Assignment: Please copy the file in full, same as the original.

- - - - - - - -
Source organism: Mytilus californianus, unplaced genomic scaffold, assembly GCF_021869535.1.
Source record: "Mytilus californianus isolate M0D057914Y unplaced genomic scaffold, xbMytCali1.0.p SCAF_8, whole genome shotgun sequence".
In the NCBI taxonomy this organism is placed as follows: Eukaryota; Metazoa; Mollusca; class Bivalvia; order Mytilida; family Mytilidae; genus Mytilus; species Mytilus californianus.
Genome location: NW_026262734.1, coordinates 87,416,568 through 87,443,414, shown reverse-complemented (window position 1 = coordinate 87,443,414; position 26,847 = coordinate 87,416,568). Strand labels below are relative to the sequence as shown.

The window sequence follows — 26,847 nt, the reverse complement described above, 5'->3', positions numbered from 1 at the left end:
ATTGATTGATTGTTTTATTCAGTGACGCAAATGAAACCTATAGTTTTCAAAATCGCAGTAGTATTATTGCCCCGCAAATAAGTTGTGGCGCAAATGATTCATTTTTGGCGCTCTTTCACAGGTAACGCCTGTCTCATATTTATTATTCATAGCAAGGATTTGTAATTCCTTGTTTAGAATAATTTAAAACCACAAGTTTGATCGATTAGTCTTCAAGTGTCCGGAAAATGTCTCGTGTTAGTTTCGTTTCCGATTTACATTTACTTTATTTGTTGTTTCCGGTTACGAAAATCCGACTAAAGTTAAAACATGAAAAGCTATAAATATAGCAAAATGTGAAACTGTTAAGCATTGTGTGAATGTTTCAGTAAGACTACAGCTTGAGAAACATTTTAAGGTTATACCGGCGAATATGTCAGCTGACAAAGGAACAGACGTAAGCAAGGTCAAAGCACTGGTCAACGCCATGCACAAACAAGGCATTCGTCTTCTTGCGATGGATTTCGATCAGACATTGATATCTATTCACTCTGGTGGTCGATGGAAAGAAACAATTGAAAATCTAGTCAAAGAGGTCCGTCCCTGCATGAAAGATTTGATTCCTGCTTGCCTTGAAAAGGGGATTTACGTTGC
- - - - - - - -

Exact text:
Source organism: Mytilus californianus, unplaced genomic scaffold, assembly GCF_021869535.1.
Source record: "Mytilus californianus isolate M0D057914Y unplaced genomic scaffold, xbMytCali1.0.p SCAF_8, whole genome shotgun sequence".
In the NCBI taxonomy this organism is placed as follows: Eukaryota; Metazoa; Mollusca; class Bivalvia; order Mytilida; family Mytilidae; genus Mytilus; species Mytilus californianus.
Genome location: NW_026262734.1, coordinates 87,416,568 through 87,443,414, shown reverse-complemented (window position 1 = coordinate 87,443,414; position 26,847 = coordinate 87,416,568). Strand labels below are relative to the sequence as shown.

The window sequence follows — 26,847 nt, the reverse complement described above, 5'->3', positions numbered from 1 at the left end:
ATTGATTGATTGTTTTATTCAGTGACGCAAATGAAACCTATAGTTTTCAAAATCGCAGTAGTATTATTGCCCCGCAAATAAGTTGTGGCGCAAATGATTCATTTTTGGCGCTCTTTCACAGGTAACGCCTGTCTCATATTTATTATTCATAGCAAGGATTTGTAATTCCTTGTTTAGAATAATTTAAAACCACAAGTTTGATCGATTAGTCTTCAAGTGTCCGGAAAATGTCTCGTGTTAGTTTCGTTTCCGATTTACATTTACTTTATTTGTTGTTTCCGGTTACGAAAATCCGACTAAAGTTAAAACATGAAAAGCTATAAATATAGCAAAATGTGAAACTGTTAAGCATTGTGTGAATGTTTCAGTAAGACTACAGCTTGAGAAACATTTTAAGGTTATACCGGCGAATATGTCAGCTGACAAAGGAACAGACGTAAGCAAGGTCAAAGCACTGGTCAACGCCATGCACAAACAAGGCATTCGTCTTCTTGCGATGGATTTCGATCAGACATTGATATCTATTCACTCTGGTGGTCGATGGAAAGAAACAATTGAAAATCTAGTCAAAGAGGTCCGTCCCTGCATGAAAGATTTGATTCCTGCTTGCCTTGAAAAGGGGATTTACGTTGC